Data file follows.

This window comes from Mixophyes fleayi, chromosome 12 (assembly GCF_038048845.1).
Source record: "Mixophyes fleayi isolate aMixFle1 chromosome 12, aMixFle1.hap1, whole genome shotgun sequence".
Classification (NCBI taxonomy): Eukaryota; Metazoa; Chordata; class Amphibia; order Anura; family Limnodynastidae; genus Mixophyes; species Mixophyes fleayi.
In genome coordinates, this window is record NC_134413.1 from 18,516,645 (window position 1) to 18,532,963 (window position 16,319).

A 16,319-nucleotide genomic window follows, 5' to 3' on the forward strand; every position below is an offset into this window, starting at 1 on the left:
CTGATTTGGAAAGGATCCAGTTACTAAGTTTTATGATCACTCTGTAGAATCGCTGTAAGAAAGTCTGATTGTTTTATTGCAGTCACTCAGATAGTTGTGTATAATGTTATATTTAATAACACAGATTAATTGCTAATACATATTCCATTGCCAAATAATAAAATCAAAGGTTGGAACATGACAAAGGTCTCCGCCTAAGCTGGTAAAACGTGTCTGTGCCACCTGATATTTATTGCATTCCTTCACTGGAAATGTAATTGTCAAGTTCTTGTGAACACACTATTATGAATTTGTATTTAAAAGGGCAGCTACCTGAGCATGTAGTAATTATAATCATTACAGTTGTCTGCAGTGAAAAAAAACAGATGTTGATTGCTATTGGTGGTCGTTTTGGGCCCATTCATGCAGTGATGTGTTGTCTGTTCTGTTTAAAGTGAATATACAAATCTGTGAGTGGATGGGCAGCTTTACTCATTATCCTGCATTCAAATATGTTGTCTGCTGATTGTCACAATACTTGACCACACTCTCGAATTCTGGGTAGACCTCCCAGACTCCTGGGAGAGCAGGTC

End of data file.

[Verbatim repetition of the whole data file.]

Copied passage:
This window comes from Mixophyes fleayi, chromosome 12 (assembly GCF_038048845.1).
Source record: "Mixophyes fleayi isolate aMixFle1 chromosome 12, aMixFle1.hap1, whole genome shotgun sequence".
Classification (NCBI taxonomy): Eukaryota; Metazoa; Chordata; class Amphibia; order Anura; family Limnodynastidae; genus Mixophyes; species Mixophyes fleayi.
In genome coordinates, this window is record NC_134413.1 from 18,516,645 (window position 1) to 18,532,963 (window position 16,319).

A 16,319-nucleotide genomic window follows, 5' to 3' on the forward strand; every position below is an offset into this window, starting at 1 on the left:
CTGATTTGGAAAGGATCCAGTTACTAAGTTTTATGATCACTCTGTAGAATCGCTGTAAGAAAGTCTGATTGTTTTATTGCAGTCACTCAGATAGTTGTGTATAATGTTATATTTAATAACACAGATTAATTGCTAATACATATTCCATTGCCAAATAATAAAATCAAAGGTTGGAACATGACAAAGGTCTCCGCCTAAGCTGGTAAAACGTGTCTGTGCCACCTGATATTTATTGCATTCCTTCACTGGAAATGTAATTGTCAAGTTCTTGTGAACACACTATTATGAATTTGTATTTAAAAGGGCAGCTACCTGAGCATGTAGTAATTATAATCATTACAGTTGTCTGCAGTGAAAAAAAACAGATGTTGATTGCTATTGGTGGTCGTTTTGGGCCCATTCATGCAGTGATGTGTTGTCTGTTCTGTTTAAAGTGAATATACAAATCTGTGAGTGGATGGGCAGCTTTACTCATTATCCTGCATTCAAATATGTTGTCTGCTGATTGTCACAATACTTGACCACACTCTCGAATTCTGGGTAGACCTCCCAGACTCCTGGGAGAGCAGGTC